Homily for the 13th Sunday in Ordinary Time of the Year A, By Fr JohnPaul Okonkwo

Jun 30, 2017



The first reading of today tells us how Elisha encountered the woman of Shunem. This woman was rich economically, but was poor in another sense. She had no son! Besides, she was very generous to Elisha whom she realised to be “a holy man of God”. This kindness brought her blessings. In the second reading, St Paul made it known that we are all baptized into the paschal mystery of Christ: the passion, the death, and the resurrection of our Lord Jesus Christ. In the Gospel, Jesus emphasized the love of God above all things. He also continued the teaching on generosity as practised by the woman of Shunem. Thus, “He who receives you receives me, …. He who receives a prophet because he is a prophet shall receive a prophet’s reward, and he who receives a righteous man because he is a righteous man shall receive a righteous man’s reward. And whoever gives to one of these little ones even a cup of cold water because he is a disciple, truly, I say to you, he shall not lose his reward” (Matt. 10:40-42).

Let us remember that last two Sundays, Jesus assured us that his body is real food and his blood real drink, and whosoever eats and drinks, is united to Him, and is sure of eternal life (Jn 6:51-58). Last Sunday, Jesus made it clear that we need not be afraid of persecutors who can only kill the body, but to fear He who can kill both body and soul (Mat. 10:26-33). Today therefore, Jesus reveals to us the reward of generosity, especially to those who preach the good news.


The blessing of the woman of Shunem in the first reading shows us that in thinking for somebody’s problems, our own can vanish; in lighting candles in the life of others, we can see our own darkness disappear. She was rewarded by God because, she was charitable to a person whom she recognized as a ‘man of God’. In the Christian parlance, all those who collaborate, even in a little way, with those who represent Christ, will also be rewarded. For instance, those who provide accommodation for Seminarians on apostolic work, those who cook for them, give different gifts to them; those who support the work of priests in the Parishes, Schools, etc, shall all receive the reward of their ministry. Beloved brothers and sisters, let it be known that anyone who lives for himself shall not be remembered, but anyone who lives for others shall never be forgotten. If you live for others, you shall be immortal!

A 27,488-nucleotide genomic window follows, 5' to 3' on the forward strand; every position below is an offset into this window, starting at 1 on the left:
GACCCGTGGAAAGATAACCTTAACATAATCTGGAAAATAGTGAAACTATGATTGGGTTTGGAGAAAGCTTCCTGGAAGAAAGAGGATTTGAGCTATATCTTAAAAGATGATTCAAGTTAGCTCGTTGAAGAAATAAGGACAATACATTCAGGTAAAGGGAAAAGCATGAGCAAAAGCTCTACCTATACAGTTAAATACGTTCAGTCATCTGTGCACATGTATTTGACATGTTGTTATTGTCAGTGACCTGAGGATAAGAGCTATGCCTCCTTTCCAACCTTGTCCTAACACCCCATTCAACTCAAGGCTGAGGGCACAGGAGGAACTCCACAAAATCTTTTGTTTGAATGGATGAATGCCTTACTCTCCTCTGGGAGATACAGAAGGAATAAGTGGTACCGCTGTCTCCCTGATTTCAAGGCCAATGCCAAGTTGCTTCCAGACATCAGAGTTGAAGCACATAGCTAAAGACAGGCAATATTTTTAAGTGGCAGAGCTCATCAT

Jesus in the Gospel, gives a paradoxical declaration: “He who finds his life will lose it and he who loses his life for my sake will find it” (Mat. 10:39). Jesus always advocates that is better to burn out than to rust out in life. Life is always enhanced and made meaningful when it is spent, and not when it is hoarded selfishly. The law of nature has it that “in the death of the seed, the plant grows”. It is only when the seed (like corn or bean) is thrown into the ground and dies, that the plant begins to grow and bears fruits (Jn 12:24). The life of Jesus is a paradigm (Phil. 2:6-12). Christianity today is the fruit of the early saints who laid down their lives fearlessly for their faith. If they had looked for their own safety and security, there would be no Christianity today. That is why Tertullian said that “the blood of the martyrs is the seed of Christianity”.